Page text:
Though I do have to admit adding glitter to a Spitfire could be fun...

Tuesday, July 27, 2010

The Airfix Handbook

Title: The Airfix Handbook
Author: James May
Publisher: Conway Publishing

Ostensibly this slim volume is a tie in to the recent James May Toy Stories television show. However, it also functions as a short and sweet Airfix history and a good reason to never judge a book by its cover. (Ouch, is that ever a ugly cover!)

This small format hardback opens with a short history of Airfix drawing much inspiration from the Arthur Ward books, a short photographic tour of molding defects, some Roy Cross boxart, and a listing of all Spitfire kits issued by Airfix. We then have a modeling tip interlude by Chris Ellis on "10 things I wish I known when I was 10" before we get into Mr. May's project to create a 1/1 scale Airfix Spitfire. Obviously this project was better illustrated on the TV show, but it still an interesting read. Sprinkled throughout this section of the book is a short chapter on making a war movie out of Airfix tanks and a listing of the "10 Airfix kits every modeler should build." (I would quibble with the choices and suggest that most of the kits listed as honorable mentions (the 1/72 Pup, Lancaster, Vulcan, and Hurricane), should be on the main list, but isn't that what these kind of lists are for...disagreement?) Finally the book wraps up with a short build of the newer Spitfire XIX by Jonathan Mock, and, again drawn from the Ward books, a listing of Airfix kits issued year by year.

This is far from a definitive history of Airfix, but a quick and enjoyable read written by an Airfix fan. Fun.

P.S.: David, I looked in the whole book and never saw the phrase "Finish the Spitfire!"

Friday, July 23, 2010

The Hawker Hurricane Mk. II in 1/72

Since my observations on the 1/72 Spitfire Mk. V kits has been quite popular, here are my thoughts on the 1/72 Hurricane Mk. IIs.

Academy Hurricane IIc - Great detail, excellent engraved panel lines, and a decent representation of the rear fuselage fabric detail. Sadly the fuselage is way too narrow which ruins the complete look of the finished product. No tropical filter is provided and there are no underwing stores. But for the fuselage error, it would be been the best Hurricane in the scale. Sadly with the error, it cannot be recommended at all.

Airfix Hurricane I/II - An old rivet encrusted kit. No matter what the box says, it can only be built as a Mk. II. The canopy is awful being way too small and there is no way a Merlin would fit in the nose. The Mk I prop is terrible and there is no option for the tropical filter. It does have a nice selection of under wing stores.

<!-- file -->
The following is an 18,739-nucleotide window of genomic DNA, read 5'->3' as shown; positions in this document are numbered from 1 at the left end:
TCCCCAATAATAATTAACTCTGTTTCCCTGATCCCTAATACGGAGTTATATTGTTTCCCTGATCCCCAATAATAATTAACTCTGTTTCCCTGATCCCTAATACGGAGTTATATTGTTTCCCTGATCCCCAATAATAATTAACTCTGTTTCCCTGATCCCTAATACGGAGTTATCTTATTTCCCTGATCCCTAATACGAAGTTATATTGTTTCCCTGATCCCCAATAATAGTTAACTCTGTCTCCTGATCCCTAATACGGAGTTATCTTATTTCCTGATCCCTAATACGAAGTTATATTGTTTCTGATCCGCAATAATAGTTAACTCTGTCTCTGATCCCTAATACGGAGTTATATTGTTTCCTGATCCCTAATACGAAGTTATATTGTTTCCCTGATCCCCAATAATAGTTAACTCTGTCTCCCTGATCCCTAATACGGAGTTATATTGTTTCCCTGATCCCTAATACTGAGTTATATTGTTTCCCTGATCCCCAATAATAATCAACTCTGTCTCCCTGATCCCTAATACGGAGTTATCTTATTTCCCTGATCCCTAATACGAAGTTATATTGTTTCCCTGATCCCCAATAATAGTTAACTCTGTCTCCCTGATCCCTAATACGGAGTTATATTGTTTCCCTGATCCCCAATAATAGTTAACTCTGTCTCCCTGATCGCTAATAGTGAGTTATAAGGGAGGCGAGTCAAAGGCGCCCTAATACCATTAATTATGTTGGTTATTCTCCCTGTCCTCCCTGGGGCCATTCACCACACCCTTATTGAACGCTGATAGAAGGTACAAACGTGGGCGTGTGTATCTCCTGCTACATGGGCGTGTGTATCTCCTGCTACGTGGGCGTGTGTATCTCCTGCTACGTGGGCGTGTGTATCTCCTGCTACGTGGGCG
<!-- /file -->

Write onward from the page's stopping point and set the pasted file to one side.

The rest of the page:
Airfix Hurricane IIc - Brand new tooling. The rear fuselage fabic detail is excellent, but that is balanced out by the fuselage scribing being very, shall we say agricultural. The spinner is poor, and the prop blades even worse, being way too short. Something about the fuselage shape is a little off and the horizontal stabs are too small, but at least you can fit a Merlin in the nose. The rudder is also misshapen. It does have a decent cockpit and correct wheel well detail. One added bonus is that it includes Sea Hurricane conversion parts right in the box. I was expected better, but with a replacement prop and rudder looks reasonably like a Hurricane. Very reasonably priced.

Hasegawa Hurricane II family - The Hasegawa kit has a reasonable shape, but the cockpit is a joke, the seat is tiny, and the overlarge spinner is fictional for a World War Two Hurricane. (Though it is correct for a few restored warbirds.) Technically the joint line for the Mk. II nose is in the wrong place, but the overall length is ok. The fabric rear fuselage is way overdone. Some boxes contain the tropical filter. It should be better for the very high price Hasegawa is now asking for the kit.

Heller Hurricane IIc - Old school with raised panel lines. The Heller kit has pretty good shape from the firewall back, but the nose is far to thin for a Merlin. Probably the best Hurricane II prop and spinner in 1/72. Can now be found in a Smer box.

Hobby Boss Hurricane IIc - A simplified Academy clone with the same narrowness issue. It does however contain the tropical filter. As with the Academy kit it cannot be recommended because of the fuselage shape.

Matchbox Hurricane IIc - An old school Matchbox kit. Again, there is no way a Merlin would fit in the nose. This kit was later reissued as Hurricane IId with the under wing gun pods.

Revell Hurricane II family - This kit has been issued as a Hurricane IIb, Hurricane IIc, and a Sea Hurricane. One of my favorite kits. Generally the shape is pretty good, but Revell did not extend the fuselage spine under the canopy. In addition the wing chord is a little too large, but no noticeably so. Good cockpit detail. The spinner and prop are poor, as are the wheels. Something appears to be off with the windscreen. Depending on the boxing you may get under wing bombs, tank, and/or a tropic filter. Good value for the money.

I like the Revell kit the best, because it is the nicest combination of detail and shape for the price. Hasegawa is in a similar league, but much much more money. Pretty much every Hurricane on the market will need a new propeller and spinner which is very frustrating.

Thursday, July 22, 2010

How to Build Tamiya's 1:32 Spitfire

Title: How To Build Tamiya's 1:32 Spitfire Mk. IXc
Author: Brett Green
Publisher: ADH Publishing

As I have mentioned before I'm a sucker for both modeling books and Spitfires books. So much of a sucker I bought a book on a model I'll probably never own or build...